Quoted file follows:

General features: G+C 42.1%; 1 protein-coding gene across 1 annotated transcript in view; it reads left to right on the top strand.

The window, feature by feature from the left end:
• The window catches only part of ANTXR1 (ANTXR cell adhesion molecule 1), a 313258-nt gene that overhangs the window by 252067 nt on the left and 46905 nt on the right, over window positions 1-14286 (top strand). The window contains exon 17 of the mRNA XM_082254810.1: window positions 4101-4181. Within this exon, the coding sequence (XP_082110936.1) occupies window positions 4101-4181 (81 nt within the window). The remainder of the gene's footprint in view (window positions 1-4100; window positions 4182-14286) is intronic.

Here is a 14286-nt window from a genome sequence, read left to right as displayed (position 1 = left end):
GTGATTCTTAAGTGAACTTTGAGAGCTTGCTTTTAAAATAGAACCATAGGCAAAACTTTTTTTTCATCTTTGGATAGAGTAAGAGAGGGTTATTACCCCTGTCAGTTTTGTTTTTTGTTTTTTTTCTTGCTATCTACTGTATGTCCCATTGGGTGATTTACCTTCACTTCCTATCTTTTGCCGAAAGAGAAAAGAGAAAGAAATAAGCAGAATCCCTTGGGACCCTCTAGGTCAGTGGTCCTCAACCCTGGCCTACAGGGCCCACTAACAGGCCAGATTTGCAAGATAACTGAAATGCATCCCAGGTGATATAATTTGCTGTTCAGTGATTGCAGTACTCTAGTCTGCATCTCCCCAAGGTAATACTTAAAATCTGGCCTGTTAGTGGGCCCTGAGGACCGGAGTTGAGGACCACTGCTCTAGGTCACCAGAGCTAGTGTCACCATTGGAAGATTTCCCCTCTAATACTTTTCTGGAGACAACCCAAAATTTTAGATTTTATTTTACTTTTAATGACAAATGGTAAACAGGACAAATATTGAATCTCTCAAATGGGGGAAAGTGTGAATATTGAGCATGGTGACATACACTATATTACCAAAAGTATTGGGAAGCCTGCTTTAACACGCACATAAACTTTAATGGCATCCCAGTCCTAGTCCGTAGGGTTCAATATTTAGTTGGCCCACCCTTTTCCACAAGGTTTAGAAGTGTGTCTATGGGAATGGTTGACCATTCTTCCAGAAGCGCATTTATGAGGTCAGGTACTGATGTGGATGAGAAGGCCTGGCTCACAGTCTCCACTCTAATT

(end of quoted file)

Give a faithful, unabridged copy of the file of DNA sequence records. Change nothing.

General features: G+C 42.1%; 1 protein-coding gene across 1 annotated transcript in view; it reads left to right on the top strand.

The window, feature by feature from the left end:
• The window catches only part of ANTXR1 (ANTXR cell adhesion molecule 1), a 313258-nt gene that overhangs the window by 252067 nt on the left and 46905 nt on the right, over window positions 1-14286 (top strand). The window contains exon 17 of the mRNA XM_082254810.1: window positions 4101-4181. Within this exon, the coding sequence (XP_082110936.1) occupies window positions 4101-4181 (81 nt within the window). The remainder of the gene's footprint in view (window positions 1-4100; window positions 4182-14286) is intronic.

Here is a 14286-nt window from a genome sequence, read left to right as displayed (position 1 = left end):
GTGATTCTTAAGTGAACTTTGAGAGCTTGCTTTTAAAATAGAACCATAGGCAAAACTTTTTTTTCATCTTTGGATAGAGTAAGAGAGGGTTATTACCCCTGTCAGTTTTGTTTTTTGTTTTTTTTCTTGCTATCTACTGTATGTCCCATTGGGTGATTTACCTTCACTTCCTATCTTTTGCCGAAAGAGAAAAGAGAAAGAAATAAGCAGAATCCCTTGGGACCCTCTAGGTCAGTGGTCCTCAACCCTGGCCTACAGGGCCCACTAACAGGCCAGATTTGCAAGATAACTGAAATGCATCCCAGGTGATATAATTTGCTGTTCAGTGATTGCAGTACTCTAGTCTGCATCTCCCCAAGGTAATACTTAAAATCTGGCCTGTTAGTGGGCCCTGAGGACCGGAGTTGAGGACCACTGCTCTAGGTCACCAGAGCTAGTGTCACCATTGGAAGATTTCCCCTCTAATACTTTTCTGGAGACAACCCAAAATTTTAGATTTTATTTTACTTTTAATGACAAATGGTAAACAGGACAAATATTGAATCTCTCAAATGGGGGAAAGTGTGAATATTGAGCATGGTGACATACACTATATTACCAAAAGTATTGGGAAGCCTGCTTTAACACGCACATAAACTTTAATGGCATCCCAGTCCTAGTCCGTAGGGTTCAATATTTAGTTGGCCCACCCTTTTCCACAAGGTTTAGAAGTGTGTCTATGGGAATGGTTGACCATTCTTCCAGAAGCGCATTTATGAGGTCAGGTACTGATGTGGATGAGAAGGCCTGGCTCACAGTCTCCACTCTAATT